I am playing with adding capital in DD to see the effects on trading but wondered if others had thoughts or ideas.

On the process to produce this information - it was not trivial. TB/Windows/Mac all seem to struggle with the output of 5808 tests. I therefore had to break each test into 3 chunks of 1936. I ran this test for year 1, year 2, year 3 and year 4 as well as the year 5 shown here. This took about a week to pull together as I struggled through various blue screens etc. Achievable and certainly worth the time for me.

Stephen
Attachments
5 Year return vs DD.png
5 Year return vs DD.png (130.55 KiB) Viewed 6764 times

Asamat
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Post by Asamat » Mon Jun 15, 2009 12:29 pm

Adding capital in a DD assumes you have a way of identifying situations in advance, after which the systems return is exceptional. I don't think you are able to do that, any more than you are able to do that for any market.

Look at your picture. Assume that the biggest DD, the initial one, would have happened just to the right of the picture (in the immediate future). You look at the rest and come to your conclusion: every time the system reached 50% DD, it went back up with improved return, so I'm going to add capital at each 50% DD. You start doing that today and the big one happens: you add at 50% DD and go way down to 90%.

My point is this: at the point of 50% DD you are not able to tell whether it's going up tomorrow, or whether another 50% DD (to a total of 75%) will happen.

------------------------------------
Unrelated: for my taste these wide differences in return and DD are too large, too choppy. I would try to work further along to get a more steady picture. Mathematically speaking: you need to reduce the standard deviation of the 5-year-return (and of the DDs as well).

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Post by Stephen Newton » Mon Jun 15, 2009 1:04 pm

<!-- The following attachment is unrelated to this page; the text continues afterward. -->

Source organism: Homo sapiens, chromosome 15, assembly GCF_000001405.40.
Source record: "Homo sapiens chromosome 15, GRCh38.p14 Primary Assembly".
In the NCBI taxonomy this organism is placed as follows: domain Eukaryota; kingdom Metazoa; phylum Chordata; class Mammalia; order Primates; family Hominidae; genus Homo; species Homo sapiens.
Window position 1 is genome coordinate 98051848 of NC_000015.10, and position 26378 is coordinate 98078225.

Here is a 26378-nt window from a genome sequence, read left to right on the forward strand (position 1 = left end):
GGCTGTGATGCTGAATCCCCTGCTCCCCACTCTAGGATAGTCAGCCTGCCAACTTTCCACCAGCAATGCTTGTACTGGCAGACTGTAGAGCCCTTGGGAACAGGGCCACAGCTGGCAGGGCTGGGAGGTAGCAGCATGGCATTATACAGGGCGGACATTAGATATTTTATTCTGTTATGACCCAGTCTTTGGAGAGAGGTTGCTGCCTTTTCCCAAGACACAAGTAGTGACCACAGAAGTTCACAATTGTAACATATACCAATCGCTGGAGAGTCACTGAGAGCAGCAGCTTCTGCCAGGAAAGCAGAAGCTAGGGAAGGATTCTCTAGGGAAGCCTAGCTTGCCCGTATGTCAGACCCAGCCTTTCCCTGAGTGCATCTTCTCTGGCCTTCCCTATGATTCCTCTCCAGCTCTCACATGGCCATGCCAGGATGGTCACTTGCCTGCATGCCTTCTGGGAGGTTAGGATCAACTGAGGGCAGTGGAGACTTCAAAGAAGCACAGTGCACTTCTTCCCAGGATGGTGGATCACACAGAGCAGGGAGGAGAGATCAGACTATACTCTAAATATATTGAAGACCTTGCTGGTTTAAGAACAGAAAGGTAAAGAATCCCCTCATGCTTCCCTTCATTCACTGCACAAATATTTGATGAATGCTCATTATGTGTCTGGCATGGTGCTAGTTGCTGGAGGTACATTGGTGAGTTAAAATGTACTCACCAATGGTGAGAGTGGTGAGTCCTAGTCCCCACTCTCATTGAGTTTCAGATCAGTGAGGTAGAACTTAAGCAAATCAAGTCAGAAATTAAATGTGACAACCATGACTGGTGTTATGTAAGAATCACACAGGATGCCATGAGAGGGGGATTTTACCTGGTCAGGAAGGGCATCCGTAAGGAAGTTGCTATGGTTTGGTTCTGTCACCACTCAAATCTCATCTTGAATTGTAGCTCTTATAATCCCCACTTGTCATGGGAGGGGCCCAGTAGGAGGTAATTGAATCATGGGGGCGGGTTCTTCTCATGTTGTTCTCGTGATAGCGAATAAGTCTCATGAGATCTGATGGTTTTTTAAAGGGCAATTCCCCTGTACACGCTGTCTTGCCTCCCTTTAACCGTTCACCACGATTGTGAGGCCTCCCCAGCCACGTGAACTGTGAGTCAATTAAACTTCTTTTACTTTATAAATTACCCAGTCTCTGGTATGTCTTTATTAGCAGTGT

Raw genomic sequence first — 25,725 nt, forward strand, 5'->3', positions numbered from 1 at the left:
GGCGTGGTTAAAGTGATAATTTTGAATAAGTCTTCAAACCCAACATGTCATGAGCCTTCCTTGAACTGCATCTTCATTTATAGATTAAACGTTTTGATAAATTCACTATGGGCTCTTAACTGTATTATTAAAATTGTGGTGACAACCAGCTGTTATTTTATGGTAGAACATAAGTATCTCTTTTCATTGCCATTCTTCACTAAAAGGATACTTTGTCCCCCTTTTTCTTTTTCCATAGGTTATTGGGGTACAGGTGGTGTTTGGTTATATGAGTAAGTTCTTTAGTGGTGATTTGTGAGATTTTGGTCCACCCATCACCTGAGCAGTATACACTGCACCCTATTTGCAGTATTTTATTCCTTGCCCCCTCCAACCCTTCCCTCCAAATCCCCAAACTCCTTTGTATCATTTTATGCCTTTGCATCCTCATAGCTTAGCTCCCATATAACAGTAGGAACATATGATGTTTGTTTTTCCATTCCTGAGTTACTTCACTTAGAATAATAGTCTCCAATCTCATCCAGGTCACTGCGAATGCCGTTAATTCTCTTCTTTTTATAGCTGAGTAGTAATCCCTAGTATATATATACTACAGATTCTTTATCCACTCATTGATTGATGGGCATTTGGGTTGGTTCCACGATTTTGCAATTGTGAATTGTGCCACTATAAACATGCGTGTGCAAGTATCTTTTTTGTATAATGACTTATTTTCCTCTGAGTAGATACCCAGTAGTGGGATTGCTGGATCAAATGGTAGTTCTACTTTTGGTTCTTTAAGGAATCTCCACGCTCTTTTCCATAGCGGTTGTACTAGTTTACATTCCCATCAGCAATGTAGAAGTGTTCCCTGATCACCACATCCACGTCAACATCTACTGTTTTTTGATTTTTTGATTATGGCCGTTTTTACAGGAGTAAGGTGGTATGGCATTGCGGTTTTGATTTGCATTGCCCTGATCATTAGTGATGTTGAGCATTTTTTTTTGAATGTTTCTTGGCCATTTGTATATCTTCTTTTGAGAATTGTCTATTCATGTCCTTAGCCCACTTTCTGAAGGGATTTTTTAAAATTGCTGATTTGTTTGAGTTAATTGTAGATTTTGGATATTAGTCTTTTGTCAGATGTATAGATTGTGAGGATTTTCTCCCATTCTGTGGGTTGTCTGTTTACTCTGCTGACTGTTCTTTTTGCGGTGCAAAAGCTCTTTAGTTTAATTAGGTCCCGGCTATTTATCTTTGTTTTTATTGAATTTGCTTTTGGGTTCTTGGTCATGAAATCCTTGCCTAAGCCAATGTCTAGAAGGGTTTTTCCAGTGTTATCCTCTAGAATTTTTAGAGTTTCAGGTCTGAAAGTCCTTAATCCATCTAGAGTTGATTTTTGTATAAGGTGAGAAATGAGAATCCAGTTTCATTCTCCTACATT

Thanks for the reply Asamat but I think you might be misunderstanding the chart and hypothesis slightly.

I am not interested if the system will show returns the next day or the next month or is going down into a deeper DD the next day or next month (or 6 months for that matter).

The red line shows the CAGR (Compound Growth AFTER 5 Years). I think you can reasonable say that an investment made when the DD curve was below 50% (5 YEARS previously) almost always produced a 5 YEAR CAGR greater than investing when DD was less than 50%.

You can certainly act on your DD today to influence an outcome in 5 Years time?

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Post by Asamat » Mon Jun 15, 2009 1:53 pm

Stephen Newton wrote:You can certainly act on your DD today to influence an outcome in 5 Years time?
I'm sorry, but I disagree. You think you have discovered a correlation, while I think this correlation does not exist.

The correlation I think you think you have discovered is the correlation between the blue and the red curve. That is, between todays DD and high return over the next 5 years. I rather think the red curve is a transformation of the blue curve. To describe the red curve in words: "hugh returns come after big DDs" is the same as describing the blue curve: "after every DD comes a new equity high". Since in order to recover from a 90% DD you need to have several years of near 100% returns, this is kind of a tautology.